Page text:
Health alert raised after tests on artificial turf reveal excess levels of toxic chemicals
Experts call for temporary closure of pitches or replacement with safer but more expensive material
Samples of artificial turf from two government pitches contained excessive levels of probable cancer-causing chemicals and heavy metals, according to laboratory test results obtained by the Post.
Experts who reviewed the test, commissioned by the Civic Party, called for a temporary closure of the pitches or the use of alternative materials. But they said further testing would be required to prove the extent of the risks posed to children.
The concern centres on chemicals used in the rubber granules – usually made from recycled tyres – which are used as filler material between plastic grass fibres in so-called third-generation pitches used by the Leisure and Cultural Services Department.
The tests come after five schools run by the English Schools Foundation reopened their artificial pitches after their testing showed “no increased health and safety risk associated with use.”
It is unclear what was tested as the ESF has refused to disclose its reports.
Six out of eight toxic chemicals listed as restricted under European Union regulations were found in two samples from Happy Valley Recreation Ground and Wong Chuk Hang Recreation Ground analysed by the Hong Kong Productivity Council.
The readings of polycyclic aromatic hydrocarbons (PAHs) – a group of chemicals usually released from burning coal, wood or in other manufacturing processes – ranged from 1.1 milligrams per kilogram to 15 mg/kg, exceeding permitted limits in consumer products under EU laws by up to 15 times.
Some of the eight restricted PAHs are known probable human carcinogens.
Three scientists the Post talked to agreed that high levels of toxic chemicals and heavy metals were potentially hazardous to human health, but they said the actual risk depended on how many chemicals were released.
“It’s obvious that the toxicity content is very high, but it really depends on how stable these compounds are. If the chemicals aren’t being released, then it’s safe,” Professor John Ho Wing-shing said.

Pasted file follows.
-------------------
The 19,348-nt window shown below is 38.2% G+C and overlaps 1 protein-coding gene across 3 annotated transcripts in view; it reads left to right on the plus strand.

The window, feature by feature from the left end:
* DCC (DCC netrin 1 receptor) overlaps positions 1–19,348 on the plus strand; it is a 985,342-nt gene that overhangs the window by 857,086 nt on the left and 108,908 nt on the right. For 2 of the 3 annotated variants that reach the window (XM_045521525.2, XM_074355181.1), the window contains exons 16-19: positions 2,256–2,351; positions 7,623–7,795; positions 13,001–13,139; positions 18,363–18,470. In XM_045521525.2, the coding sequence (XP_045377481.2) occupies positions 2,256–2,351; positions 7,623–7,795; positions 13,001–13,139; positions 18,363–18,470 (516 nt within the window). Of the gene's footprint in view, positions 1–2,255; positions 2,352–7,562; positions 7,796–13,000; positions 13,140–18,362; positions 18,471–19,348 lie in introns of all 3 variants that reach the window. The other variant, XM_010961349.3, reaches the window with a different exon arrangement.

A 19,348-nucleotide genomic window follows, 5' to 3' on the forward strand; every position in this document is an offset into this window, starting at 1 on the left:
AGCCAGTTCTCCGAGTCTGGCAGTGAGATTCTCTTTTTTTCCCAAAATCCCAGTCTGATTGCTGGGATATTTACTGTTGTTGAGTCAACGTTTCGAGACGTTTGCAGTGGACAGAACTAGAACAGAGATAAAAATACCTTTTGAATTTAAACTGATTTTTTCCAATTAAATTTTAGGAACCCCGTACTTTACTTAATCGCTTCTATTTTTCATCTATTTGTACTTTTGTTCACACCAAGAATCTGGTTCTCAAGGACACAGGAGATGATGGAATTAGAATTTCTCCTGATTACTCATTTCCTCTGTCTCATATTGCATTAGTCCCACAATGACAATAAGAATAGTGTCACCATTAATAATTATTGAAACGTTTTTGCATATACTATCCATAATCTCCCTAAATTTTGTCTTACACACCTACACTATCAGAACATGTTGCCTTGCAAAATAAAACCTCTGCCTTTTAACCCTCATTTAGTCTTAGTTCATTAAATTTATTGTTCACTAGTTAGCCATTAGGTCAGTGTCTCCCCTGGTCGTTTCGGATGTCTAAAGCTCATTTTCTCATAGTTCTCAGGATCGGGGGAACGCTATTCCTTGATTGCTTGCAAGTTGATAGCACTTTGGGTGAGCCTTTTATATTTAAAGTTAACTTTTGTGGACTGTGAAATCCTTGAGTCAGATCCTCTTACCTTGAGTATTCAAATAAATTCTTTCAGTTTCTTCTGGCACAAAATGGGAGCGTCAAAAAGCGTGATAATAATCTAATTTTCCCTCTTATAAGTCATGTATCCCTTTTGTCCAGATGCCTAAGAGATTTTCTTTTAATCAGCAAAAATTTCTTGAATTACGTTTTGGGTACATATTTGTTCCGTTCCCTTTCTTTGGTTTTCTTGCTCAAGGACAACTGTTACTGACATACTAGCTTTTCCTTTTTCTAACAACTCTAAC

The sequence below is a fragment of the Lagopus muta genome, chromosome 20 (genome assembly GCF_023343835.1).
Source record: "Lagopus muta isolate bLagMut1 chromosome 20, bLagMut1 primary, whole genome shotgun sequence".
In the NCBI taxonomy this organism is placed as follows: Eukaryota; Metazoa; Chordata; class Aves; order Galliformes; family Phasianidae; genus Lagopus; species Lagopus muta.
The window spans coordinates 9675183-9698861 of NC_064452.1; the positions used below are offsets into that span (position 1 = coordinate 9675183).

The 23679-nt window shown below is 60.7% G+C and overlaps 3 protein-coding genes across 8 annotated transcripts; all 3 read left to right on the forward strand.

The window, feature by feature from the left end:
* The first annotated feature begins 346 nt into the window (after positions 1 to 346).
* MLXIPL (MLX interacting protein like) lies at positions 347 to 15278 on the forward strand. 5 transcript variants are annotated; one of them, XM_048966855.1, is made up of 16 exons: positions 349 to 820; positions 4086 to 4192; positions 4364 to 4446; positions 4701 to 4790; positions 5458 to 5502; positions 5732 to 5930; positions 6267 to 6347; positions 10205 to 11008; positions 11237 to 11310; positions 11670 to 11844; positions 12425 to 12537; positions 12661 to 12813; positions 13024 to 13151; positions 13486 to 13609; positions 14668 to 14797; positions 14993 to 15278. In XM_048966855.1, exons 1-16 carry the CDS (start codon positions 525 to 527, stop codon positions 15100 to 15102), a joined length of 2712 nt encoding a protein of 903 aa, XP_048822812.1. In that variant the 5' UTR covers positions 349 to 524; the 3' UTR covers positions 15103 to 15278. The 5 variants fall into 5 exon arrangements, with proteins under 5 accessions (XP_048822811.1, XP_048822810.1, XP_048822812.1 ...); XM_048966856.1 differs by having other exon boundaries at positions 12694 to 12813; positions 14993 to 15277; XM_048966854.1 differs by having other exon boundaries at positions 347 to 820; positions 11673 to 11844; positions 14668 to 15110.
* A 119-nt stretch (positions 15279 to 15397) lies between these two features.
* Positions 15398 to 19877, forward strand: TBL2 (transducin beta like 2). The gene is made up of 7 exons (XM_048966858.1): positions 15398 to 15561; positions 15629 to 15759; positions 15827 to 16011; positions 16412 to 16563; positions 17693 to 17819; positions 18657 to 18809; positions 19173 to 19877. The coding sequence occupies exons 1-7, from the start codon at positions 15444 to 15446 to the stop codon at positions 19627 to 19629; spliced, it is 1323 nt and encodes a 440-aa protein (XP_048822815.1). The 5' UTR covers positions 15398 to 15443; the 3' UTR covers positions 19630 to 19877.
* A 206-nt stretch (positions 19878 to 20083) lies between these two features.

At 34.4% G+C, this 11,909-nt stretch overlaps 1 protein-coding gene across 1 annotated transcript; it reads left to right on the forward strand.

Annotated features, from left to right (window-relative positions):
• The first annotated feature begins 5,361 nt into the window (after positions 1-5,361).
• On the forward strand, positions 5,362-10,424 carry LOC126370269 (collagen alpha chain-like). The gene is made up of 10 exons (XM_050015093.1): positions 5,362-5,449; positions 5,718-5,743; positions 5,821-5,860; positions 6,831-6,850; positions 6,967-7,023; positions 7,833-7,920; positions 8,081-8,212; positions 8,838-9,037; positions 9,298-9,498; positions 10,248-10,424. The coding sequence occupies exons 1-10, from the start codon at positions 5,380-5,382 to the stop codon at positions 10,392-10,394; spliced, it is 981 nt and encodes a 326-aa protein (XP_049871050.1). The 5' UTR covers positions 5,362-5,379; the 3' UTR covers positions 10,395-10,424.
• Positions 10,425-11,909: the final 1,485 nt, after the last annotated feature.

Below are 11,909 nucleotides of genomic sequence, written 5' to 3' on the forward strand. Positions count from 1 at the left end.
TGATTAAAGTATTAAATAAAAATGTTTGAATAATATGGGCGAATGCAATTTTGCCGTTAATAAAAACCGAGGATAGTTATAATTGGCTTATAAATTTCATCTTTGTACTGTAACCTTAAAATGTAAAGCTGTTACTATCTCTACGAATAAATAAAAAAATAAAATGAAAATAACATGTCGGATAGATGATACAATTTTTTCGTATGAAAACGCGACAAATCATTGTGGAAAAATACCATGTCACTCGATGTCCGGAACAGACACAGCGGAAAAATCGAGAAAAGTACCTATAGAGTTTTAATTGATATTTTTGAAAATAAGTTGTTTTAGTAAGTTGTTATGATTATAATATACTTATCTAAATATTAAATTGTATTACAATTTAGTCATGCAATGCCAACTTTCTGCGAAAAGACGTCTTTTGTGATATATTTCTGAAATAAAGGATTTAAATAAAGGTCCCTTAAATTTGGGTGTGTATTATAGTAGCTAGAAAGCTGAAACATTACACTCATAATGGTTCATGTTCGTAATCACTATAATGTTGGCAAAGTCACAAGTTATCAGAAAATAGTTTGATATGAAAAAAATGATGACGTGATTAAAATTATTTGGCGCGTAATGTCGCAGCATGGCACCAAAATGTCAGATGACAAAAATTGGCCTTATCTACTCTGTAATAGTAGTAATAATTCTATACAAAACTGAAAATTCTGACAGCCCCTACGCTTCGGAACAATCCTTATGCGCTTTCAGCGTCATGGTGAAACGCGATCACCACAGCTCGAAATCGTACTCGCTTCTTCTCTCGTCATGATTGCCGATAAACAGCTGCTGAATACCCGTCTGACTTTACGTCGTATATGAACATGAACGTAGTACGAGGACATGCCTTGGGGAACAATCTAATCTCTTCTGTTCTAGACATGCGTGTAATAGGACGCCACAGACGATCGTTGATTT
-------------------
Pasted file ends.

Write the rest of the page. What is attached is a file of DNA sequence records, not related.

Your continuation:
With exposure to sunlight and water along with normal wear and tear, the surface of the rubber granules can be damaged, and toxic chemicals can be released to the environment.
Chemicals and heavy metals can be absorbed through skin contact and open wounds. Crumbs can also be worn down into dust small enough to inhale into the lungs, experts said.
Accumulation of such substances in the brain and other vital organs can lead to mental retardation and anaemia. Children are particularly at risk.
Experts added that there was no way to quantify how much would have to be absorbed before it posed a realistic cancer risk as it depended on frequency of exposure, damage to the rubber crumbs and how readily each person absorbed the chemicals.
There is no international consensus on the safety levels of artificial turf pitches, neither is it proven that toxic chemicals in the rubber granules can cause cancer. Reports of possible links between turf materials and cancer have prompted calls worldwide for more detailed research.
The United States Environmental Protection Agency had recently backtracked on a study that said the rubber crumbs warranted a “ low level of concern”, and relaunched an investigation into the issue.
In response to the Post’s inquiries, an LCSD spokesman played down the findings, saying initial observations suggested the test report lacked essential information, such as sample preparation procedures and compliance with relevant standards.
It stressed that all 3G pitches complied with the standards of Fifa, football’s world governing body, which state that turf materials must be non-toxic. The department was studying the report and would post hygiene notices at all its pitches.
The LCSD has been swapping real grass for artificial since 2004 to boost usage and reduce costs. It now manages 43 natural pitches and 38 artificial.
Professor Chan King-ming, who heads Chinese University’s environmental science programme, said the LCSD had a responsibility to close the pitches and conduct tests to determine the degree to which the chemicals were being leached into the environment.
“These kind of levels ... I suspect are as high as those in toxic waste, but we need to know where the turf is produced and what materials they are composed of,” Chan said.
Ho suggested the government should use alternative materials – such as heavy metal-free rubber or coconut fibres – that are safer but more expensive.
However, Dr Chung Shan-shan, who heads Baptist University’s Environmental and Public Health Programme, raised questions about the sampling method used as it could not rule out that the toxic chemicals were from dust in the environment.
People can be exposed to PAHs in the air they breathe as vehicle emissions and cigarette smoke also contain such chemicals.
“Unless the sample preparation process eliminated all the non-targeted materials, it is not known if the test results reflect the turf material only,” Chung said. The test samples were not washed by the lab before they were analysed.
Civic Party lawmaker Tanya Chan, who commissioned the test, understood there were limitations but pointed out that even if the test results included dust among the rubber crumbs, it was also part of what children would be exposed to.